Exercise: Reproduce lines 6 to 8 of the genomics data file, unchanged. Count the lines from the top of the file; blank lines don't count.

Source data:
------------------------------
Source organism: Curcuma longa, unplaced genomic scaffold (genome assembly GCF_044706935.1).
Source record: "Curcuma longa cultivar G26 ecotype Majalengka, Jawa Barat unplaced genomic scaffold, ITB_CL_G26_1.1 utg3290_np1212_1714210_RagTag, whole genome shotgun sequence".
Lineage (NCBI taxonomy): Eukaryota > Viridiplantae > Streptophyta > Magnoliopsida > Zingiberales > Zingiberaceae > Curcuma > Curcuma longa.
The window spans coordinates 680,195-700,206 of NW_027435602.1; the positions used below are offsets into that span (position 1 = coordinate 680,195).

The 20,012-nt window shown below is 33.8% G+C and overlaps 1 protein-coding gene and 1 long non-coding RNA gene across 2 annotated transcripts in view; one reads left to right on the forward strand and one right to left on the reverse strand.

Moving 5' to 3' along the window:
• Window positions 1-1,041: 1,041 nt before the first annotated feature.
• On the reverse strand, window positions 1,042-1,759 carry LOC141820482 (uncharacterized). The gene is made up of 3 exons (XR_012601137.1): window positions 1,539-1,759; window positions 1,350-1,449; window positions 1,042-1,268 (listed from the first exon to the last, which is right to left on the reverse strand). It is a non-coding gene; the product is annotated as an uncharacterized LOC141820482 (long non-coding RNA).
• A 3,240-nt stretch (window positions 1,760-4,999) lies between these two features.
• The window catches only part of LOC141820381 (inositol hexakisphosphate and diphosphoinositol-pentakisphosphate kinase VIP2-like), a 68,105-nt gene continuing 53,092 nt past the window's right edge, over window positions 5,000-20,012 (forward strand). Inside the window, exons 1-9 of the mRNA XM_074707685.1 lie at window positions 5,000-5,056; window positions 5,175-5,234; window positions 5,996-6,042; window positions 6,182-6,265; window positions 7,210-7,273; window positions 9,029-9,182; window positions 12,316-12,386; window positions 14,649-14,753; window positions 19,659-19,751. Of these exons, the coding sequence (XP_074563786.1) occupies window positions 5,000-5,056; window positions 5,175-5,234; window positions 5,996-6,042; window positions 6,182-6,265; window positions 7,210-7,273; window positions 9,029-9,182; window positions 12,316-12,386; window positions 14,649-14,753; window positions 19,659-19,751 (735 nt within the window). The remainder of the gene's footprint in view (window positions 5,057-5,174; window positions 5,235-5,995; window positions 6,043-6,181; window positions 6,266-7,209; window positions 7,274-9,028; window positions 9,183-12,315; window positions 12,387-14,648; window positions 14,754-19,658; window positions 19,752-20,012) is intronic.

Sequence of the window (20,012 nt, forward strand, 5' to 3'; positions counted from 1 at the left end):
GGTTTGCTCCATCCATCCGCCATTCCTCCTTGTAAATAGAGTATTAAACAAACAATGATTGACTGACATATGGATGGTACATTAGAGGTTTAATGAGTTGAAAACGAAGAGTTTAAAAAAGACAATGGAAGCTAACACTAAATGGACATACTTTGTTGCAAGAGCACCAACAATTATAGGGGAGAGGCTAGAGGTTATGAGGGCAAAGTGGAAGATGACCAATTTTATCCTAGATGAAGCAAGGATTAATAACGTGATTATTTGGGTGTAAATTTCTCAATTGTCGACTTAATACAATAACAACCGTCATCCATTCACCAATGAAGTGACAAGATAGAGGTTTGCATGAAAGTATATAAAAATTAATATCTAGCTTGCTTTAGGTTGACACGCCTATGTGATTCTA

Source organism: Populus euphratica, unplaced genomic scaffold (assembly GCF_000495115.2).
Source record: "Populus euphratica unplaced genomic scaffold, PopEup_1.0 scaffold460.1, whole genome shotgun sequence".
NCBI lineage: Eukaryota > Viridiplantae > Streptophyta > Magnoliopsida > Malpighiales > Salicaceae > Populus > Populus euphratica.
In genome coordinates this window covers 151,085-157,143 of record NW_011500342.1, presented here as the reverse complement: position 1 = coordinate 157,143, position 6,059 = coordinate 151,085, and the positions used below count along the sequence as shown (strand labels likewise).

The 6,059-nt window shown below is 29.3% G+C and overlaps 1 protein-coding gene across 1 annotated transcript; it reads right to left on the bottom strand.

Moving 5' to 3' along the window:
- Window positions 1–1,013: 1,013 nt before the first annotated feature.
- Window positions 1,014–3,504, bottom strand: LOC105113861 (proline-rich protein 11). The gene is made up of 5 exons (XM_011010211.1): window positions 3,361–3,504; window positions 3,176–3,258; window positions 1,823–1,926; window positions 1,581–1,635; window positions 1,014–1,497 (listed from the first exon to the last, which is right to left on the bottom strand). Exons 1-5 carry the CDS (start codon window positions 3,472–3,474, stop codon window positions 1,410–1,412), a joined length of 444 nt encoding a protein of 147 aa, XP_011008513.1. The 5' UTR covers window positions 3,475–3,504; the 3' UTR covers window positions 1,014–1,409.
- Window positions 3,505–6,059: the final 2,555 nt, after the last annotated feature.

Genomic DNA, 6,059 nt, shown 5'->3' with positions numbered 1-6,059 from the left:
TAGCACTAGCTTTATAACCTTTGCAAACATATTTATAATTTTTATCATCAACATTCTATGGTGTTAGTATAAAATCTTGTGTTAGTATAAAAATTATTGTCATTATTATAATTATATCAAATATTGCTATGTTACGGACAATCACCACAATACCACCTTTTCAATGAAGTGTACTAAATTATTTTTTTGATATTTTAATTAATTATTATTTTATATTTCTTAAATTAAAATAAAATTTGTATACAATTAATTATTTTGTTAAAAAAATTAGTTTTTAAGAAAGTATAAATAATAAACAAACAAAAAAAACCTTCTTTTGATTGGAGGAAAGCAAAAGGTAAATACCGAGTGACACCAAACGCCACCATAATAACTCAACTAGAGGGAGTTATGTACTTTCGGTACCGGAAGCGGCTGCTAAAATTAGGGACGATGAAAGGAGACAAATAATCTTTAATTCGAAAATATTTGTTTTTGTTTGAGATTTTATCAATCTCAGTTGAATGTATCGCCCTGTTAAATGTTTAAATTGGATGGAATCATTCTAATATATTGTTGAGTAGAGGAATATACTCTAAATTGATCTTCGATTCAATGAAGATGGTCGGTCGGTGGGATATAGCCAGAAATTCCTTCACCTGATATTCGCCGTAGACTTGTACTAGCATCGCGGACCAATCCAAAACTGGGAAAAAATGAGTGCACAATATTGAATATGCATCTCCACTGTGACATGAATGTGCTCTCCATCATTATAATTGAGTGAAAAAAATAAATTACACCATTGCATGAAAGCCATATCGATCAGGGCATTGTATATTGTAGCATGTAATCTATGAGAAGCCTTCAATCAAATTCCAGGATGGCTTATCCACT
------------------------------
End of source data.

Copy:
Moving 5' to 3' along the window:
• Window positions 1-1,041: 1,041 nt before the first annotated feature.
• On the reverse strand, window positions 1,042-1,759 carry LOC141820482 (uncharacterized). The gene is made up of 3 exons (XR_012601137.1): window positions 1,539-1,759; window positions 1,350-1,449; window positions 1,042-1,268 (listed from the first exon to the last, which is right to left on the reverse strand). It is a non-coding gene; the product is annotated as an uncharacterized LOC141820482 (long non-coding RNA).